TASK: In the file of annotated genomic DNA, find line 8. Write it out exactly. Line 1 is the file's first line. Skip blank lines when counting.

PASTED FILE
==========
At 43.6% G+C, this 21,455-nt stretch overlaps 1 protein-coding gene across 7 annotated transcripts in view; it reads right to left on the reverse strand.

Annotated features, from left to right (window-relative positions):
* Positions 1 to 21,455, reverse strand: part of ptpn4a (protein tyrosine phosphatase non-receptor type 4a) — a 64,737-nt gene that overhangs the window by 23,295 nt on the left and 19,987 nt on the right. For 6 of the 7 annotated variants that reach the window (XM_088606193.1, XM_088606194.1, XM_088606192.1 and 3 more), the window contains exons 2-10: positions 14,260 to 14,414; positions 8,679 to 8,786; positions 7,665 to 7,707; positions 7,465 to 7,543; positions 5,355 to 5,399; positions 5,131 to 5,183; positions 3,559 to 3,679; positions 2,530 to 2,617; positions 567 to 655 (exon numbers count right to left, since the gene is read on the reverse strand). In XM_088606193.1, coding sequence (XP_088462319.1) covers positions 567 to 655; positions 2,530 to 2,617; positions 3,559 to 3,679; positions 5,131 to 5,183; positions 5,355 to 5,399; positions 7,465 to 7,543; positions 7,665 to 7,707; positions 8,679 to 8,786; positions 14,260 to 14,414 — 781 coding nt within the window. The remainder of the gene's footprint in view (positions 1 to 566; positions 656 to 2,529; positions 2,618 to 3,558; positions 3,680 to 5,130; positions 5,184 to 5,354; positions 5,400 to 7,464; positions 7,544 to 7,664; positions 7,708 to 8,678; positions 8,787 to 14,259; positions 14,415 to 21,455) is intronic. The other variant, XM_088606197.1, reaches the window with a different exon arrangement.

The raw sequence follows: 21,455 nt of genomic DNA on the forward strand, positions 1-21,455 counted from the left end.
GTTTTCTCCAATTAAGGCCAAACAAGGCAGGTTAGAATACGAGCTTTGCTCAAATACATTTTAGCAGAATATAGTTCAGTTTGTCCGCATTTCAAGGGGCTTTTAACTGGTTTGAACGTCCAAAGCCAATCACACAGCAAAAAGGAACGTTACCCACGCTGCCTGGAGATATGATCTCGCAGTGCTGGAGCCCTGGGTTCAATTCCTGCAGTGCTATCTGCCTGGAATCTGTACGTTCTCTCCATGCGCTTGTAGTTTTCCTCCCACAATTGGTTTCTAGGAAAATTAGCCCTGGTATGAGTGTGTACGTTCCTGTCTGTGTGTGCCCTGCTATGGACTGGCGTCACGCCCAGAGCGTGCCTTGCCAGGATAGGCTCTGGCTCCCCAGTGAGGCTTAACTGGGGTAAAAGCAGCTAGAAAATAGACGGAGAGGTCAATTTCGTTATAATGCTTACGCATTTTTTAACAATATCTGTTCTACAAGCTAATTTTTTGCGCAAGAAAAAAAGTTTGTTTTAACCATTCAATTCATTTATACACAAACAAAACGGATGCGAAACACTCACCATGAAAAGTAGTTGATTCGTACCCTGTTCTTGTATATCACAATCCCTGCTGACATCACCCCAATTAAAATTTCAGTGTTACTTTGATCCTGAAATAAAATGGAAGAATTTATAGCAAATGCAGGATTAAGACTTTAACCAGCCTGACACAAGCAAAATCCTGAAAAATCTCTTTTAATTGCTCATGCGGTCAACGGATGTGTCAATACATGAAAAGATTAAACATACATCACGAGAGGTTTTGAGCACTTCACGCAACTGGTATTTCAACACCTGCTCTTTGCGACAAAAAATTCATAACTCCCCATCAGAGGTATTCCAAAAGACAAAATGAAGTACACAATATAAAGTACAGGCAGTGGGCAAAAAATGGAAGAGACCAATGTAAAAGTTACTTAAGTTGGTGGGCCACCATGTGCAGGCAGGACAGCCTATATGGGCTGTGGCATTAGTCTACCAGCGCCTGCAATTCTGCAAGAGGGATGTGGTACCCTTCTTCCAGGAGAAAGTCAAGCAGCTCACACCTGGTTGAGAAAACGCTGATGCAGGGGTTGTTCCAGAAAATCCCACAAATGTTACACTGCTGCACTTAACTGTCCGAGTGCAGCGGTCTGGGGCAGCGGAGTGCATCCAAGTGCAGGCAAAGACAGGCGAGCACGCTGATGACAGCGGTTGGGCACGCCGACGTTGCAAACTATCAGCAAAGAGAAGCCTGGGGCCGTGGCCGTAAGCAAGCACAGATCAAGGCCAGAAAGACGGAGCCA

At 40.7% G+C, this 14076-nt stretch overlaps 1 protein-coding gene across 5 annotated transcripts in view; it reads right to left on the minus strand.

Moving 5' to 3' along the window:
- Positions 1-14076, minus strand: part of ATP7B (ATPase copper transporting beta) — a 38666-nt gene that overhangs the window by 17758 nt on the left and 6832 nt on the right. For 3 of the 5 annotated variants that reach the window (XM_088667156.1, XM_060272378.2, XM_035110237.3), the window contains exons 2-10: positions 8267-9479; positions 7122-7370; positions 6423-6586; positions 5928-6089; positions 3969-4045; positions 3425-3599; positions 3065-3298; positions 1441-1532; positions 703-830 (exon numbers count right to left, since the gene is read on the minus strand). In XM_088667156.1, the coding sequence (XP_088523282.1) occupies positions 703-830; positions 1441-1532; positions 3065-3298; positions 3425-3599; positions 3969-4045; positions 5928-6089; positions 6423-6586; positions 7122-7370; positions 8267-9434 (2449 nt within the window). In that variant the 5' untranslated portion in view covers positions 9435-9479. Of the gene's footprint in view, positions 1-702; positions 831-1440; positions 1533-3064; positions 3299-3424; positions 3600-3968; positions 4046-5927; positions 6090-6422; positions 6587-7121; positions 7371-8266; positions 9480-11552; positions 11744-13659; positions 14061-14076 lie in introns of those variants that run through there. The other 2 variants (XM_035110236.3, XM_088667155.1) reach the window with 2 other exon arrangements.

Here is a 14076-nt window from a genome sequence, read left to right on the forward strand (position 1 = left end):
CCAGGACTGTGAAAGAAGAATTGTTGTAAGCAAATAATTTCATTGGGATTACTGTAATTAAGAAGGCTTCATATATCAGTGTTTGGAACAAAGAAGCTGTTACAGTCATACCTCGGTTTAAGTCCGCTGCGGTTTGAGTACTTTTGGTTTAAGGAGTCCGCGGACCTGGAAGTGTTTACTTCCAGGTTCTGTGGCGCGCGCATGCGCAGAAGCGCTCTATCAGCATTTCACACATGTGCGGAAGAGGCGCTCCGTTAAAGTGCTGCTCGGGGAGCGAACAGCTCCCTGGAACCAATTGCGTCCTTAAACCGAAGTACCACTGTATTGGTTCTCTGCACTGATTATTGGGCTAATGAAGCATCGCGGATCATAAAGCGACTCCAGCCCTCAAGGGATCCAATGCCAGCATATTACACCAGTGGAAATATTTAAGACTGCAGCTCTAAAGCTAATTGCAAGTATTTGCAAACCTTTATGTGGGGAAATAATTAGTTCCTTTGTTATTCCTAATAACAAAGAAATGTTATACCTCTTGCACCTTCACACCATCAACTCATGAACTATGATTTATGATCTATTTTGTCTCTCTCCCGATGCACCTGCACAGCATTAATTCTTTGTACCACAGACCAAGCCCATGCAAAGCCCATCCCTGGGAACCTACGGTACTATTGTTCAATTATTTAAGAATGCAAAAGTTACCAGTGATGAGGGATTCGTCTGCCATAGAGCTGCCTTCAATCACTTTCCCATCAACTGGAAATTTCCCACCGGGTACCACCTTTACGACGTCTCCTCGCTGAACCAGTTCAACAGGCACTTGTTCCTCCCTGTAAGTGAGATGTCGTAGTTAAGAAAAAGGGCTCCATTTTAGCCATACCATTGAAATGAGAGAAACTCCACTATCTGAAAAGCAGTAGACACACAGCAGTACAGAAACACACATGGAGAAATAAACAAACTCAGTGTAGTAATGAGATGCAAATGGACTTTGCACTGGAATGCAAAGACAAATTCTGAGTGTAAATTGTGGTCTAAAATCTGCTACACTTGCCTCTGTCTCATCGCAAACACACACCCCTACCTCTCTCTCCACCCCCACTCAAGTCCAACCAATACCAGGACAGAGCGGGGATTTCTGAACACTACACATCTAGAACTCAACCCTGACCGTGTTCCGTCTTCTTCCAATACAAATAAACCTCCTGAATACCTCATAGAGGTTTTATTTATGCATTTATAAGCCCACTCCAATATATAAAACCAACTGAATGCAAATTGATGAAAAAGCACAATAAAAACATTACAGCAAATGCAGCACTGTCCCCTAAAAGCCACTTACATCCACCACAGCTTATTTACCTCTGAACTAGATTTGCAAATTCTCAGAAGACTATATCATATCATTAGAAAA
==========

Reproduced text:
- Positions 1-14076, minus strand: part of ATP7B (ATPase copper transporting beta) — a 38666-nt gene that overhangs the window by 17758 nt on the left and 6832 nt on the right. For 3 of the 5 annotated variants that reach the window (XM_088667156.1, XM_060272378.2, XM_035110237.3), the window contains exons 2-10: positions 8267-9479; positions 7122-7370; positions 6423-6586; positions 5928-6089; positions 3969-4045; positions 3425-3599; positions 3065-3298; positions 1441-1532; positions 703-830 (exon numbers count right to left, since the gene is read on the minus strand). In XM_088667156.1, the coding sequence (XP_088523282.1) occupies positions 703-830; positions 1441-1532; positions 3065-3298; positions 3425-3599; positions 3969-4045; positions 5928-6089; positions 6423-6586; positions 7122-7370; positions 8267-9434 (2449 nt within the window). In that variant the 5' untranslated portion in view covers positions 9435-9479. Of the gene's footprint in view, positions 1-702; positions 831-1440; positions 1533-3064; positions 3299-3424; positions 3600-3968; positions 4046-5927; positions 6090-6422; positions 6587-7121; positions 7371-8266; positions 9480-11552; positions 11744-13659; positions 14061-14076 lie in introns of those variants that run through there. The other 2 variants (XM_035110236.3, XM_088667155.1) reach the window with 2 other exon arrangements.